Earlier this month, the Young Lawyers’ Division of the Philadelphia Bar Association honored a local attorney for the countless hours of pro-bono assistance she’s offered to low-income transpeople.
Natalie Hrubos was presented with the Craig M. Perry Service Award during the YLD’s annual meeting April 14.
A labor and employment attorney who recently joined firm Greenberg Traurig LLP, Hrubos has worked with more than 50 transgender clients over the past few years to help them navigate the often-complex processes for document and identification changes associated with a transition.
Hrubos is an ally who first began lending her services to the trans community during her education at Temple University Law School.
She carried out her clinical work during school at the LGBT Law Clinic that was then situated at Equality Advocates, and which has since been moved to Mazzoni Center, where she now sits on the legal advisory board for the legal services department.
During her time interning at the clinic, Hrubos said she was struck by the high volume of requests for assistance she and other intake interns received from trans community members.
“We got a lot of calls from transgender individuals seeking help with legal name changes and correcting their identity documents,” she said. “And I was really interested in assisting in this area because it’s such an important part of someone’s life. It’s so important for people to have appropriate identity documents, and it’s often very different for a lot of transgender individuals to have access to these.”
Hrubos returned for an advanced clinical the next semester in which she focused exclusively on trans clients and, when she graduated in 2009, was compelled to continue taking on such cases pro-bono.
While interning at the clinic, Hrubos had worked with department director Amara Chaudhry to press the Pennsylvania Department of Transportation to relax its gender-marker rules, which it eventually did last summer.
“We were aggravated by how the rules on gender-marker changes were preventing our clients from accessing appropriate identity documentation, and so we reached out to PennDOT to begin the conversation about changing the rules to better reflect the realities of trans people’s lives,” Hrubos said.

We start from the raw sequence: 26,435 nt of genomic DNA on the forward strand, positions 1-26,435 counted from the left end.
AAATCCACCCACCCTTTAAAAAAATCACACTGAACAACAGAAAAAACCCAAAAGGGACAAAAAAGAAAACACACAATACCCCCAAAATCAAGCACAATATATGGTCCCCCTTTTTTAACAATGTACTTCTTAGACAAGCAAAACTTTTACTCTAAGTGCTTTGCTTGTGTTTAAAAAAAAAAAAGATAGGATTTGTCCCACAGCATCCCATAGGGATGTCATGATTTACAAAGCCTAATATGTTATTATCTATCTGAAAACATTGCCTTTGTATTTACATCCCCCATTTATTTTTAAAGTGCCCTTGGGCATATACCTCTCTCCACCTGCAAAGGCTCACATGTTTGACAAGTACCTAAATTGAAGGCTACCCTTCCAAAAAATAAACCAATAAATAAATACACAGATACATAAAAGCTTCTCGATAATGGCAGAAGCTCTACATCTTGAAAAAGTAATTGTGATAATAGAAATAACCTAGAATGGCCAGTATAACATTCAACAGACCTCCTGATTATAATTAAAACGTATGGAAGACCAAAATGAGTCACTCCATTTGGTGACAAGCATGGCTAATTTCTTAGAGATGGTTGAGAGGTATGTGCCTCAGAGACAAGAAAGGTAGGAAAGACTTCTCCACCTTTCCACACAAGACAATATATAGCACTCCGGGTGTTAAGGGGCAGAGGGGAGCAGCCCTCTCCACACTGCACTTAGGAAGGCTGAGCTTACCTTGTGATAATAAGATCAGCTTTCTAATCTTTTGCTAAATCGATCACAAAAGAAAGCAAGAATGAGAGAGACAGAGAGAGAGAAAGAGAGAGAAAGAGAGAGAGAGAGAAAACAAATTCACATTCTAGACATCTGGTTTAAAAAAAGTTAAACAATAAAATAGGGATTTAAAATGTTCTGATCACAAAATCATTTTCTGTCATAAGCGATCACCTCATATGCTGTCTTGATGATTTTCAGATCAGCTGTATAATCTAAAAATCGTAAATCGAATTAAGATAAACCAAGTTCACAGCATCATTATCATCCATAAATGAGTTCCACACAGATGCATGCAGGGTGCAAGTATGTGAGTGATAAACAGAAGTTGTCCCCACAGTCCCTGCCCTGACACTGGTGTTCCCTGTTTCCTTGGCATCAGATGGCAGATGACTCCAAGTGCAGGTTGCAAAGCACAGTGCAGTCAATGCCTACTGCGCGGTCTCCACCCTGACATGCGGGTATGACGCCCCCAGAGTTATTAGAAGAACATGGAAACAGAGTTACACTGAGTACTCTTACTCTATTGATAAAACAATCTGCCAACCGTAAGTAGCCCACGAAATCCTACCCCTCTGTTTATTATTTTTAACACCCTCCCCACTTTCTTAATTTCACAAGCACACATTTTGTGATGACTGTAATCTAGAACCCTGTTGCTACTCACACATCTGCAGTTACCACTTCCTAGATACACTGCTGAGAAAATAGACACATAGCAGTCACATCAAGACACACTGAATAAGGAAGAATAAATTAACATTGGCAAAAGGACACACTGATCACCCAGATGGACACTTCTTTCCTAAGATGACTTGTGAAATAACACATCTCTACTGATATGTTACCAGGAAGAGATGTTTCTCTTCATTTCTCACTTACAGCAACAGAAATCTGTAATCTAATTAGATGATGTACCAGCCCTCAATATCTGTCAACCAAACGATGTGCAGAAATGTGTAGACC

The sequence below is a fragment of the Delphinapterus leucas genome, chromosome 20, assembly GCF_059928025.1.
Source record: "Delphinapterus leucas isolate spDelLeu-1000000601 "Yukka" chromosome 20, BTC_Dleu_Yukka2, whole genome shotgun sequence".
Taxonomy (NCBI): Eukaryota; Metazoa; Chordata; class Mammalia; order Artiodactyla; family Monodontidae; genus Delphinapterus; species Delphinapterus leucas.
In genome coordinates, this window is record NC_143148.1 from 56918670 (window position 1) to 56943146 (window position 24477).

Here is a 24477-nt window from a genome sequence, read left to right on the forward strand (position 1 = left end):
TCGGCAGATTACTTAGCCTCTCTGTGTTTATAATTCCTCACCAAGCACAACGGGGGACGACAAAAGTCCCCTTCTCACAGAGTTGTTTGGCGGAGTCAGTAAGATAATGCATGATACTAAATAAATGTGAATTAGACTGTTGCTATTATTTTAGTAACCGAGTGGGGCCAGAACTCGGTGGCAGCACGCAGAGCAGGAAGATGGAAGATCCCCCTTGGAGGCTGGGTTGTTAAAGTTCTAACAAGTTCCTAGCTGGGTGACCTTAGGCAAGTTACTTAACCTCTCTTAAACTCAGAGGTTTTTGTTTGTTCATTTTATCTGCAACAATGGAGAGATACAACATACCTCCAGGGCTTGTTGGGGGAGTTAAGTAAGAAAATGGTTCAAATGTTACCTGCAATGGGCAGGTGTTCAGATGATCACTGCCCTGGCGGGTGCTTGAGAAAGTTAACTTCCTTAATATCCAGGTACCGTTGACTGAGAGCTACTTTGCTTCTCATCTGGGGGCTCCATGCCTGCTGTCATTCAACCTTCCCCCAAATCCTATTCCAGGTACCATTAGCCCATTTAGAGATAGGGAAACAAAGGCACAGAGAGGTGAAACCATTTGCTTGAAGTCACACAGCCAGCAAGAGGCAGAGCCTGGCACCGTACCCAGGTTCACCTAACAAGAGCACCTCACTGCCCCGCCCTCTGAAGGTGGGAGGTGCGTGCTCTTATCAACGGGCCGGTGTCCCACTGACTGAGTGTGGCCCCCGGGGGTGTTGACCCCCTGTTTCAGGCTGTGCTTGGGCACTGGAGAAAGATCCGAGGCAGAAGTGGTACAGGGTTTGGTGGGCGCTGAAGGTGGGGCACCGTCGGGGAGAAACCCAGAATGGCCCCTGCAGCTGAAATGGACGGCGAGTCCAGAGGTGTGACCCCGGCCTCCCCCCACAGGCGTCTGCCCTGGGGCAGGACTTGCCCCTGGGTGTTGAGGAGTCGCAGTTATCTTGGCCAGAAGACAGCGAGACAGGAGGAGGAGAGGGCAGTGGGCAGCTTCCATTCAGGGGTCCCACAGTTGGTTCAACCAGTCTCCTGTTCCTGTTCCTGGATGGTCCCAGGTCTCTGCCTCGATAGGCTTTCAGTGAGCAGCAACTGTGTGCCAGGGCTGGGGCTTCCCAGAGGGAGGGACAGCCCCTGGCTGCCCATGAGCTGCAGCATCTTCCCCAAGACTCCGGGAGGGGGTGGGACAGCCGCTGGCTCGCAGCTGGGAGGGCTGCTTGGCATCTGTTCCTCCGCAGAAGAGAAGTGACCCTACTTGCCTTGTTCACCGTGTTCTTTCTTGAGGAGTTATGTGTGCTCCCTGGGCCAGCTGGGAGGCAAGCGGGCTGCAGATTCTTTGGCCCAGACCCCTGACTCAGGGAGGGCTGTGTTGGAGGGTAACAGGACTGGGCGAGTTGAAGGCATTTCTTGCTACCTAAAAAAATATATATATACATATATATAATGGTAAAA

The rule change allowed for trans individuals to correct their genders on their state identification cards without having to have actually undergone sex-reassignment surgery, which Hrubos said has been helpful, although making such a change on birth certificates is still challenging.
Despite the numerous obstacles the trans community must overcome in securing proper identification, Hrubos said there is a dearth of opportunities for legal assistance tailored to the specific needs of transgender individuals.
“There’s definitely a severe lack of access to trans-competent services even here in Philadelphia, and then when you go beyond the city into other surrounding areas, there’s often really nothing for this community. The folks at Mazzoni Center do a fantastic job, but there are only two attorneys there and the law students, so it’s difficult for them to fulfill the needs. I’ve been working on the legal name changes, but there are so many other legal obstacles facing the trans community — employment issues, prisoners’ rights, health-care access, immigration, basically every aspect of the law — and the community often can’t get access to attorneys who’ve been trained to be culturally competent in this area.”
Hrubos sits on the programming committee for the annual Trans-Health Conference, coming up in June, and which this year will offer a cultural-competence training for attorneys and another session that educates lawyers on how to advocate for trans and gender-variant youth.
She planned and organized the conference’s first-ever legal clinic and Continuing Legal Education program, both of which will return this year.
As a result of her experience with trans clients, Hrubos has begun advising employers on the issues this community faces in the workplace and how organizations can create the most diverse and accepting workforces. In that vein, Hrubos will present “Creating a Trans-Friendly Work Environment: What Every Employer Needs to Know” during this year’s THC.
Hrubos said that the Craig M. Perry Award is not only a recognition of the myriad pro-bono work she’s done personally, but also of the fact that this type of work is needed and valued.
“It’s an obvious honor to receive an award for putting time into something. But I’m even more excited about it because it comes from the Philadelphia Bar Association, which isn’t trans-specific or LGBT-specific. It’s an organization that represents the broader legal community, so it’s really great to know that there support for this type of work and interest in this from the broader community.”
Jen Colletta can be reached at [email protected].